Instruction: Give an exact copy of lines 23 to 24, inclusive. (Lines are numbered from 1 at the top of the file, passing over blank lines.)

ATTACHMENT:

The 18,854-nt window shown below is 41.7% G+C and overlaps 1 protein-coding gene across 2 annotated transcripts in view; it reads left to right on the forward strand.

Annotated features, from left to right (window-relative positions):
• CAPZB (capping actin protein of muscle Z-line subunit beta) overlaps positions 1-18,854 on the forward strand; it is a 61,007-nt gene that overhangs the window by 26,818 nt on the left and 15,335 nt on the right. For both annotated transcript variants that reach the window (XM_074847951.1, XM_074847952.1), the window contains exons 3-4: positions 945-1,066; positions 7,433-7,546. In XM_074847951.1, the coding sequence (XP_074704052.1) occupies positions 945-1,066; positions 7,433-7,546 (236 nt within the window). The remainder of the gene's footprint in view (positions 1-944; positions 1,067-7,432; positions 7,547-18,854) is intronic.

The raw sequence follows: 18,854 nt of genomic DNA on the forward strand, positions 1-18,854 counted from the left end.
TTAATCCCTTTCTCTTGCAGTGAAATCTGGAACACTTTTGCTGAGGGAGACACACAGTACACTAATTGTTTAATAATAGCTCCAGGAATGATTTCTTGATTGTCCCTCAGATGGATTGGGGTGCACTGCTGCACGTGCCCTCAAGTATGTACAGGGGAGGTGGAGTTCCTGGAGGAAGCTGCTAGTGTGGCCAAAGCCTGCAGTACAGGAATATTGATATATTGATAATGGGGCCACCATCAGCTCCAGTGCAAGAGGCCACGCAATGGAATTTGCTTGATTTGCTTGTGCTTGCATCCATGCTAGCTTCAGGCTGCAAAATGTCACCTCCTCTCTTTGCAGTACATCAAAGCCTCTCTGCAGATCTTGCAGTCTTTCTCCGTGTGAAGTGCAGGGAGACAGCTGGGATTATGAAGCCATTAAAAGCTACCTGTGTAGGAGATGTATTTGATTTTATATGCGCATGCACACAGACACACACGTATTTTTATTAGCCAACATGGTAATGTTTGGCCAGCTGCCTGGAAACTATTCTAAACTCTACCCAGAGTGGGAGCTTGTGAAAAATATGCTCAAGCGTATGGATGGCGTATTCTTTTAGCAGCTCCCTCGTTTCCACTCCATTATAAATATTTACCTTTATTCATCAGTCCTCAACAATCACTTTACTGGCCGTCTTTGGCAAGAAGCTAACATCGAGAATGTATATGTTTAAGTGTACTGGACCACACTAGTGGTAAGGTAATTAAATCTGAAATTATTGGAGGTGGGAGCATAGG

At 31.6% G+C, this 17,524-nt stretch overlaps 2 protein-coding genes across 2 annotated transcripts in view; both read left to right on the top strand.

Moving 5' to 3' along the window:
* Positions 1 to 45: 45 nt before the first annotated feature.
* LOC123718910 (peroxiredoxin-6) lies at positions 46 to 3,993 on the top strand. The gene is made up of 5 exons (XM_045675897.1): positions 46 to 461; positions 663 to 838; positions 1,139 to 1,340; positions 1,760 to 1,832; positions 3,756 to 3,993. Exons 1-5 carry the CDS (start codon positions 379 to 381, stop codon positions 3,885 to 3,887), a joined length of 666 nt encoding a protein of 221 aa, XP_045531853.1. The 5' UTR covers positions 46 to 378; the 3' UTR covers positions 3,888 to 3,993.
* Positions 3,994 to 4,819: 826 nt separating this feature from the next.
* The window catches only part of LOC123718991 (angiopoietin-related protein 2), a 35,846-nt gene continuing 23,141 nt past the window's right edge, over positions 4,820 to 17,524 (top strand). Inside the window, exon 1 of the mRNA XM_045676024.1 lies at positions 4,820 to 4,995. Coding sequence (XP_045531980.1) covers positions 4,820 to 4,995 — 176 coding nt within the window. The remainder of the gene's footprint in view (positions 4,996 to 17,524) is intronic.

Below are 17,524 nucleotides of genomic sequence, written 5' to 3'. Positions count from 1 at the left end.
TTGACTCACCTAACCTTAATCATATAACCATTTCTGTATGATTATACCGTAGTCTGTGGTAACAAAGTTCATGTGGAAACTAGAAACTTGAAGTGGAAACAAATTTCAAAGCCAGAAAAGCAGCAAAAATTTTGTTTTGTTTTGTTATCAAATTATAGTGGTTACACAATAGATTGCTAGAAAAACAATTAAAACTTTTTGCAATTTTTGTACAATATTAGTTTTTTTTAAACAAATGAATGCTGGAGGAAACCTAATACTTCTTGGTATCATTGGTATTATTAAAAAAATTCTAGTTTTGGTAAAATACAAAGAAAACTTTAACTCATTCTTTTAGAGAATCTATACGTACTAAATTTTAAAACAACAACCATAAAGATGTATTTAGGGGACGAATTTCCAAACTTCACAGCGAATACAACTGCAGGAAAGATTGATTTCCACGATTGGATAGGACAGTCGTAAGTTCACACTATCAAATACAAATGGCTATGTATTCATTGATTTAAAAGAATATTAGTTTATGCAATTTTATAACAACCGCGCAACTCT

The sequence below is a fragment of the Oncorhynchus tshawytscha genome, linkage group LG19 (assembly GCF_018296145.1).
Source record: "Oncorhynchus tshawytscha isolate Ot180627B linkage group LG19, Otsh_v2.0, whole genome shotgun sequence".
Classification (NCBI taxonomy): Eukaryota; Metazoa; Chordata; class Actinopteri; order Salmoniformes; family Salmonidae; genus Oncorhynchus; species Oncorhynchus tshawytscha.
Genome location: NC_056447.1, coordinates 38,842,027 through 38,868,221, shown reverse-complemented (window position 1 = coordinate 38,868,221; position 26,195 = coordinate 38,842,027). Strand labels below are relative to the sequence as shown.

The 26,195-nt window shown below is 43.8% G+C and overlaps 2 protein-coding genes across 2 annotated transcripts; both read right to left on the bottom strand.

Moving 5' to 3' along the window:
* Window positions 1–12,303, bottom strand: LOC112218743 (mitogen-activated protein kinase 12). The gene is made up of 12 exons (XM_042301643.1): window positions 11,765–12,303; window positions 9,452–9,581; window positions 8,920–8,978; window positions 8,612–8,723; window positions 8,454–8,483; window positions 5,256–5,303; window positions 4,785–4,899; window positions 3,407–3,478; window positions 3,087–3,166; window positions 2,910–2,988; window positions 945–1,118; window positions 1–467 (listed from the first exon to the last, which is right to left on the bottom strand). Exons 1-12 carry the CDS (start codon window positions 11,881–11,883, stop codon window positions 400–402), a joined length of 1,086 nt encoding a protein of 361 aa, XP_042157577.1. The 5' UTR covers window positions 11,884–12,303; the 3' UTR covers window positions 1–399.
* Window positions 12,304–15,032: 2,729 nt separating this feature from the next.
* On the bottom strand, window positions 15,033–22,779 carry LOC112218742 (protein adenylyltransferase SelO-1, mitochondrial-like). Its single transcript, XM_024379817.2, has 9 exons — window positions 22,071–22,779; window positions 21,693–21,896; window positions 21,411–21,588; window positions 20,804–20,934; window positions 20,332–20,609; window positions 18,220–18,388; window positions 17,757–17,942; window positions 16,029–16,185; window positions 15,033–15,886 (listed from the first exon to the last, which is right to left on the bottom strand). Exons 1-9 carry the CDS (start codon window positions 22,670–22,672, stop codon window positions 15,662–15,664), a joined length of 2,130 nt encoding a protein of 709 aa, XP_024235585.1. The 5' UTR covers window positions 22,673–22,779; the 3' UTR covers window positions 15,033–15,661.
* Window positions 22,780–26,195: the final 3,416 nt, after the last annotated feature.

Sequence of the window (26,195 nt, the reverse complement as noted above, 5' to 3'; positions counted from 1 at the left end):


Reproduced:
* Window positions 22,780–26,195: the final 3,416 nt, after the last annotated feature.

Sequence of the window (26,195 nt, the reverse complement as noted above, 5' to 3'; positions counted from 1 at the left end):